NOVEMBER 27, 2015
In July and August 2015, over 600 young men imprisoned in South Korea submitted complaints to the UN Working Group on Arbitrary Detention (Working Group). Each of the men has been prosecuted for refusing military service because of his personal religious beliefs, criminally convicted, and sentenced to 18 months of imprisonment.
The Basis for the Complaints
On October 15, 2014, the UN Human Rights Committee adopted the decision finding that South Korea was guilty of arbitrary detention when it punished conscientious objectors with imprisonment. This decision is the basis for the complaints of the imprisoned men submitted to the Working Group.
The mandate of the Working Group on Arbitrary Detention is to “investigate cases of deprivation of liberty imposed arbitrarily or otherwise inconsistently with . . . international legal instruments accepted by the States concerned.”
Du-jin Oh, the attorney representing the complainants, explains why the imprisonment of conscientious objectors is arbitrary.
The international standard is for governments to provide acceptable alternatives to their citizens who refuse to perform military service for reasons of conscience. It is because the right to conscientious objection to military service inheres in the right to freedom of conscience and religion. But the government of South Korea continues to ignore calls from the international community to provide alternative civilian service.
An impartial observer would be justified in considering “arbitrary” the obstinate refusal of South Korea to solve a problem that has existed for 60 years and has affected the lives of more than 18,000 men and their families. The government has failed to provide an “effective remedy” for the men in order to comply with the urgings of five separate decisions by the UN Human Rights Committee. Certainly it is unjust and incongruous to imprison as criminals men who take a resolute stand to harm no one.
The Request to the Working Group
The South Korean men who filed complaints with the Working Group ask that it act in their behalf to:
“Conclude that the imprisonment of the complainants for their conscientious objection to military service constitutes arbitrary detention.”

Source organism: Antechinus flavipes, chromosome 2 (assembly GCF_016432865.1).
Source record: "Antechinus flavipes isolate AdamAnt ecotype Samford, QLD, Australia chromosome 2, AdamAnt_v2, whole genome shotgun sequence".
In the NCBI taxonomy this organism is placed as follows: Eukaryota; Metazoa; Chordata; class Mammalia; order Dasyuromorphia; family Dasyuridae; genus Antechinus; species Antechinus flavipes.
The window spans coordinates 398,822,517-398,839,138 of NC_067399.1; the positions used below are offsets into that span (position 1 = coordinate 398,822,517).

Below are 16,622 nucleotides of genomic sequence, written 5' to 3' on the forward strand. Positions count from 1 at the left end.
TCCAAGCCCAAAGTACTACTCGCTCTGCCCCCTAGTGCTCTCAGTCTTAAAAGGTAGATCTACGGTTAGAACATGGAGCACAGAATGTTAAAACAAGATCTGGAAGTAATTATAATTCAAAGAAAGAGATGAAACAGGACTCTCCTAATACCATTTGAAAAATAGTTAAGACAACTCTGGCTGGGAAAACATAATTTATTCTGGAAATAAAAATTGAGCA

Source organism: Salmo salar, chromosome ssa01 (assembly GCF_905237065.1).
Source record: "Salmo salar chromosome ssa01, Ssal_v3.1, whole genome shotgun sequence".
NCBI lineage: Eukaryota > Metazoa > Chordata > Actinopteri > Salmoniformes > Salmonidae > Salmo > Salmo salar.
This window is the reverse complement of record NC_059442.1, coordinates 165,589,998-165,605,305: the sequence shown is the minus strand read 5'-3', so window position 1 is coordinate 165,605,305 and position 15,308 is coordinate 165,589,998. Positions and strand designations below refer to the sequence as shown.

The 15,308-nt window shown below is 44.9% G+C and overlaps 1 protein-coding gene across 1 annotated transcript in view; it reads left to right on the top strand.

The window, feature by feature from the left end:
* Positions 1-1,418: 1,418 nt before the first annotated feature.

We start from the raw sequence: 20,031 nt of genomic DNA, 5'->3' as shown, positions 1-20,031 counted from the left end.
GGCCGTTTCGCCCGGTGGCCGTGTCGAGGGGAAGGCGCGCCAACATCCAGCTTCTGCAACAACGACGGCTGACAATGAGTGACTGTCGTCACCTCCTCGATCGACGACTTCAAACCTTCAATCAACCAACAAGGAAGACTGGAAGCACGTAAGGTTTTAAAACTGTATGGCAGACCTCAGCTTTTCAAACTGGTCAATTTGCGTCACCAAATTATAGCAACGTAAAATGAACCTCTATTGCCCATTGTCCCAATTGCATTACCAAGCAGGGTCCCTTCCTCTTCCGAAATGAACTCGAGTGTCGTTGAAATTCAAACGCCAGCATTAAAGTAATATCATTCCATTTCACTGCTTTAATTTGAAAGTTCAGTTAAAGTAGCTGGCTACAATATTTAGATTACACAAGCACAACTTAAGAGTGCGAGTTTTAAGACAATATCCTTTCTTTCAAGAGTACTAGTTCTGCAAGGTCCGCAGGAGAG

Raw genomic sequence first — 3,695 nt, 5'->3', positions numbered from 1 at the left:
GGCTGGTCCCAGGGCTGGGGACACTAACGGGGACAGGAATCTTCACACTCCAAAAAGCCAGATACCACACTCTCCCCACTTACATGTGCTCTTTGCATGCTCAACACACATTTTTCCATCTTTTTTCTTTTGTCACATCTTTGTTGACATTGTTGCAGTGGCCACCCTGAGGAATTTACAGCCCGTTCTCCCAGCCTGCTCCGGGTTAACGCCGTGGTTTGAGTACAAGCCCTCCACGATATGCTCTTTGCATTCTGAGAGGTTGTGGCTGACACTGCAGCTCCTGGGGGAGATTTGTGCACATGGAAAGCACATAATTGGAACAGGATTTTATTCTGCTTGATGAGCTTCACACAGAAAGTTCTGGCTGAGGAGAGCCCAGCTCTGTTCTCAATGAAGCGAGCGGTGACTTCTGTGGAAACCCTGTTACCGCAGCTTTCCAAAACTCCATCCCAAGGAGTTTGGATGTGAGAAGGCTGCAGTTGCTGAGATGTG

“Direct the Republic of Korea to immediately release the complainants from prison and to expunge their criminal record.”
Imprisoned for His Faith
One of the imprisoned complainants is Jun-hyeok An. Like the others, he does not consider himself to be a criminal. His mother trained him from childhood to understand and apply Bible principles. While still a young man, he made a personal decision that serving in the military would not be in harmony with his religious beliefs and his conscience. * Knowing the situation in South Korea, he gave his decision sober consideration, aware of the consequences of refusing military service. He stated:
I do not believe that I should be punished with imprisonment for holding to my personal religious convictions. If the government made alternative civilian service available, I would accept it. My sincere personal conviction to bring harm to no one certainly does not merit a criminal conviction and punishment.
How Will South Korea Respond to the Pressure to Change?
The Working Group will forward a total of 631 complaints to the South Korean government for comments and observations. Once the government responds, the Working Group will render an opinion and make its recommendations to the UN Human Rights Council. If the council agrees that the imprisonment of conscientious objectors constitutes arbitrary detention, South Korea will face severe criticism for neglecting its human rights obligations as a member of the international community. Mr. Oh further observed:
Until now, South Korea has refused to respond to international pressure to adopt legislation providing for an acceptable alternative service program for conscientious objectors. At the same time, pressure from domestic courts continues to mount. In recent months, two district court judges have issued not-guilty verdicts in cases involving six conscientious objectors. Since 2012, local judges have referred seven cases to the Constitutional Court, which heard arguments on the issue in July 2015.
At present, the South Korean government convicts and imprisons from 40 to 50 Witnesses each month, in defiance of international law. Mr. An and all the Witnesses imprisoned as conscientious objectors in South Korean prisons eagerly await the decisions of the Constitutional Court and the UN Human Rights Council.
Jehovah’s Witnesses are known worldwide for refusing to go to war. Learn why we take this stand.